A scathing U.S. Senate report charged that Europe's largest bank exposed the U.S. financial system to money laundering by Mexican drug cartels as well as potentially illicit transactions involving Iran and other countries.
The extensive report on London-based HSBC Holdings PLC by the Senate Permanent Subcommittee on Investigations was released ahead of a hearing on Capitol Hill Tuesday morning. At that hearing, Irene Dorner, president and CEO of HSBC Bank USA, said "we deeply regret and apologize" for the lapses.
Dorner and other HSBC executives say the bank has made deep changes to its policies and corporate culture to prevent illicit use of the bank. London-based HSBC, which is Europe's largest bank, changed its senior management last year. The chief compliance officer of Britain's HSBC also said Tuesday he was stepping down from that position -- though David Bagley told the Senate panel he will remain at HSBC.
The Senate probe focused on the bank's key U.S. affiliate, HBUS, and said U.S. regulators knew the bank had a poor system to detect problems but failed to take action.
The sweeping allegations include accounts that two affiliates for years sent thousands of transactions through HBUS "without disclosing links to Iran" even though they were supposed to. For that period from 2001 to 2007, an auditor so far has uncovered nearly 25,000 such transactions involving billions of dollars. It's unclear whether the transactions violated U.S. law, but the Senate report said that by evading safeguards, the affiliates "may have facilitated transactions on behalf of terrorists, drug traffickers or other wrongdoers."
The report also cited "potentially prohibited transactions" among the U.S. and other affiliates involving Burma, Cuba, North Korea and Sudan. And HSBC's U.S. division provided money and banking services to some banks in Saudi Arabia and Bangladesh believed to have helped fund Al Qaeda and other terrorist groups, the report said.
HSBC executives brushed off complaints from other bank employees, so that the problems persisted for eight years, the report says.
The U.S. Justice Department said it is conducting a criminal investigation into HSBC's operations but declined to confirm that the bank is in settlement talks.
HSBC's net income last year was $16.8 billion. It operates in about 80 countries around the world. Its U.S. division is among the top 10 banks operating in the United States. It has assets of roughly $210 billion in its U.S. operations.
Money laundering takes profits from the trafficking of drugs, arms or other illicit activities and passes them through bank accounts to disguise the illegal activity.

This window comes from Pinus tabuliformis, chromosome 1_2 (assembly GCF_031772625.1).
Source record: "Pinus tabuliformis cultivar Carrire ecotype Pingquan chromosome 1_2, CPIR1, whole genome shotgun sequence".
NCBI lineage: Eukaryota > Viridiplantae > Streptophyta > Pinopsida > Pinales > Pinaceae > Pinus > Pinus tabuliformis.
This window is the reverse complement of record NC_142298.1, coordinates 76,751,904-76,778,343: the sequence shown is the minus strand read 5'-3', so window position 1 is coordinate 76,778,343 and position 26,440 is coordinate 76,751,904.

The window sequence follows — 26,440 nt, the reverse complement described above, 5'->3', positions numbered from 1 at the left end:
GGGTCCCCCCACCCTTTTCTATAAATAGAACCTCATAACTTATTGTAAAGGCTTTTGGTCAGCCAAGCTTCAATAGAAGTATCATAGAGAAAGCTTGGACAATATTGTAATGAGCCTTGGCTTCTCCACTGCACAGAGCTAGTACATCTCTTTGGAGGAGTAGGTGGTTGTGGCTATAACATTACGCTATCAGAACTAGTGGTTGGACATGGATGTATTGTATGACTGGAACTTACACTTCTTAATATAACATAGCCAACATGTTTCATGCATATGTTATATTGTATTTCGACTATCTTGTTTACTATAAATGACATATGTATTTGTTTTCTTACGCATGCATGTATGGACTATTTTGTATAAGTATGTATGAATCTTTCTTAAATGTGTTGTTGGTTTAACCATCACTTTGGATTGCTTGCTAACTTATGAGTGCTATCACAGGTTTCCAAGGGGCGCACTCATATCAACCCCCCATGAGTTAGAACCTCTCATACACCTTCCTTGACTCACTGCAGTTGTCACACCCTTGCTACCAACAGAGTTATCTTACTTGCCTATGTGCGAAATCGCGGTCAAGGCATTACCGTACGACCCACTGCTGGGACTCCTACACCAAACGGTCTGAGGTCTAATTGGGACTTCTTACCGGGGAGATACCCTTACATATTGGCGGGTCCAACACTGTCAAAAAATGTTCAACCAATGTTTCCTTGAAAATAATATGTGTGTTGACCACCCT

The bank used its U.S. operation as a "gateway" into the U.S. financial system for other HSBC affiliates, Sen. Carl Levin, the subcommittee's chairman, told reporters Monday. Because of lax controls against money laundering, HSBC Bank USA "exposed the United States to Mexican drug money" and other suspicious funds, Levin said.
The report indicates the drug cartels laundered money through the bank's U.S. division from 2002 through 2009. It cited a string of red flags, including the fact that the bank's Mexican affiliate transported $7 billion in U.S. dollars to the U.S. affiliate in 2007 and 2008, an amount so large that authorities repeatedly raised concern that it "only" could have been fueled by "illegal drug proceeds."
"In an age of international terrorism, drug violence in our streets and on our borders, and organized crime, stopping illicit money flows that support those atrocities is a national security imperative," Levin said Monday.
The bank said in its statement that it changed its senior management last year and has made changes to strengthen its compliance with rules to prevent money laundering.
"We ... recognize that our controls could and should have been stronger and more effective in order to spot and deal with unacceptable behavior," the statement said.
Levin also blasted the federal agency supervising the bank's U.S. operations, the Office of the Comptroller of the Currency. He said the agency "tolerated" HSBC's weak controls against money laundering for years.
Thomas Curry, who heads the Office of the Comptroller of the Currency, also will testify at Tuesday's hearing.
Compliance with anti-money laundering laws "is crucial to our nation's efforts to combat criminal activity and terrorism," Curry said in a statement. He said the agency expects banks to have adequate programs in place to comply with the laws.
The Wall Street Journal reported Monday that HSBC and the Justice Department have been in settlement talks and an accord could be struck within weeks.
Justice Department spokeswoman Alisa Finelli acknowledged that an investigation is under way but declined to comment on possible settlement discussions or a deal.
The Associated Press contributed to this report.